In the days after a breakup, it is so raw and physically painful that it feels like you should be in a hospital on a morphine drip.
It’s so agonizingly painful, it’s ridiculous. I had never experienced this before. My pillows were soaked with tears for a week straight and I was continuously scribbling down angsty, heart-broken thoughts in a moleskin journal multiple times a day. It was a pathetically poetic experience.
“People think first love is sweet, and never sweeter than when that first bond snaps. You’ve heard a thousand pop and country songs that prove the point; some fool got his heart broke. Yet that first broken heart is always the most painful, the slowest to mend, and leaves the most visible scar. What’s so sweet about that?” – Stephen King, Joyland
Despite the heartache, I still had to put on a face and go to work, sit through meetings, and interact with people. I had to interview for a new job the day after the breakup.
My boss at the time accidentally caught me in the middle of a breakdown and told me I could hide in the bathroom anytime I needed to cry.
I understand how melodramatic this sounds. A bad breakup being the worst of my struggles is the definition of first world problems, but everyone knows how much it stings and how particular it feels to you.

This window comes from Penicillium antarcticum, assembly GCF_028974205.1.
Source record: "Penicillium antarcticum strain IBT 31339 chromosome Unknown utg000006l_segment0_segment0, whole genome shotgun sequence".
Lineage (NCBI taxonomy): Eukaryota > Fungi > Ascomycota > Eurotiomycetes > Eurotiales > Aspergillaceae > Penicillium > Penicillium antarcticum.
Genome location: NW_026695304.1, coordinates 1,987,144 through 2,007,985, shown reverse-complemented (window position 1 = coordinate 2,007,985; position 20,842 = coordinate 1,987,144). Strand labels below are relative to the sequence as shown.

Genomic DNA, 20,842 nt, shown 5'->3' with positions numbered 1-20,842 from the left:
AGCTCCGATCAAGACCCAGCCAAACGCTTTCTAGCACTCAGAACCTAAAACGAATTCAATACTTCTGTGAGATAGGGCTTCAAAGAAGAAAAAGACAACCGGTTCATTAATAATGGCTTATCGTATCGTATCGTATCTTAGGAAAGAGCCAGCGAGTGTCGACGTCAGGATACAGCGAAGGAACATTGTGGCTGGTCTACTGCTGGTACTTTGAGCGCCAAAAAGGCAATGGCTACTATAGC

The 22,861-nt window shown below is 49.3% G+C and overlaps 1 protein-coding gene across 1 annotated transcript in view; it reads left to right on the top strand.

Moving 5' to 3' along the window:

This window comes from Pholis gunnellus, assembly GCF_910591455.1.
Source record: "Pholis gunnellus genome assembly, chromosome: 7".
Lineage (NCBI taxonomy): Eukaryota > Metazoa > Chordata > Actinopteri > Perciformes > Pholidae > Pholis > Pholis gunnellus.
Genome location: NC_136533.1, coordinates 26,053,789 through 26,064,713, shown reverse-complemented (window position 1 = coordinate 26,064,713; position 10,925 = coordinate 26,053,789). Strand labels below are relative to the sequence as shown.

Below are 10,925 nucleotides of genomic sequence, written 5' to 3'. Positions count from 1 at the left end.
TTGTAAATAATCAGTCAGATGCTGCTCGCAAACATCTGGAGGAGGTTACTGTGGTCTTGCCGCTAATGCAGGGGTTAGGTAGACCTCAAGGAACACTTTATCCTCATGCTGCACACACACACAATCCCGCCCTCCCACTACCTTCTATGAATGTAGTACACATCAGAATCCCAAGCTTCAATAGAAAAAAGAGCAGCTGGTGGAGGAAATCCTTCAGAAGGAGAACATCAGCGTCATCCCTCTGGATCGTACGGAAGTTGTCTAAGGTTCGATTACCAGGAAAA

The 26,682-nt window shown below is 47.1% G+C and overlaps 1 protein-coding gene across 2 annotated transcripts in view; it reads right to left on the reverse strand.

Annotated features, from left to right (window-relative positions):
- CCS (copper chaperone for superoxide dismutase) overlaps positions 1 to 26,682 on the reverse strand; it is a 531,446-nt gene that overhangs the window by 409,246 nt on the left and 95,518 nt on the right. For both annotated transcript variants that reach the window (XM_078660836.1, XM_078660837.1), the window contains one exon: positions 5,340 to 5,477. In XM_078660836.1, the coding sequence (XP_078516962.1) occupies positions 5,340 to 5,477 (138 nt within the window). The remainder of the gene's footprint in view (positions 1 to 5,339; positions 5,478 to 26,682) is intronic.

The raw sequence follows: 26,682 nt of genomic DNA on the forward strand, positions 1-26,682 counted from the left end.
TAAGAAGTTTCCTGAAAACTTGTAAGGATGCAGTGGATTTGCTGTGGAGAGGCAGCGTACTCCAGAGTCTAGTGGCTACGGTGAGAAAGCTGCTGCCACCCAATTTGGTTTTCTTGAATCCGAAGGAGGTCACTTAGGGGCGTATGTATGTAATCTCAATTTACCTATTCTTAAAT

Obviously other people have experienced heartbreak — many of them much more intense than mine — but it’s hard to internalize that, because no one else has been through this relationship. This breakup. It’s a lonely feeling.
It was difficult to talk to anyone, even the people that I loved, because they weren’t the person I had the breakup with, and that’s the person I really wanted to talk to.
“It’s hard to let go. Even when what you’re holding onto is full of thorns, it’s hard to let go. Maybe especially then.” – Stephen King, Joyland
As time passed, I was able to get out of the house and be a person again. I was no longer constantly thinking about the breakup and I could function again and have fun.
But the breakup was like a person always standing right behind me, trying to look over my shoulder to see if it could attach itself to what I was doing. Sometimes I forgot it was there, but then it would jump out and grab me by the shoulders while I was minding my own business, just to say, “Hey, remember me?!”
Then suddenly, any happiness I was feeling in that moment was completely destroyed by that reminder that I lost something that partially defined who I was for so long. It felt like nothing I was currently doing or accomplishing had any real meaning, because a part of me was missing. No new job, or a pair of jeans, or a good book could replace it.
Of course I know that’s not entirely true. I have my own identity outside of one relationship and I have so much more growing and evolving to do, but it’s like the breakup is a third wheel. It’s that friend who always wants to be involved even though they weren’t invited. It never leaves you alone. Every time you think it’s disappeared, it always comes back.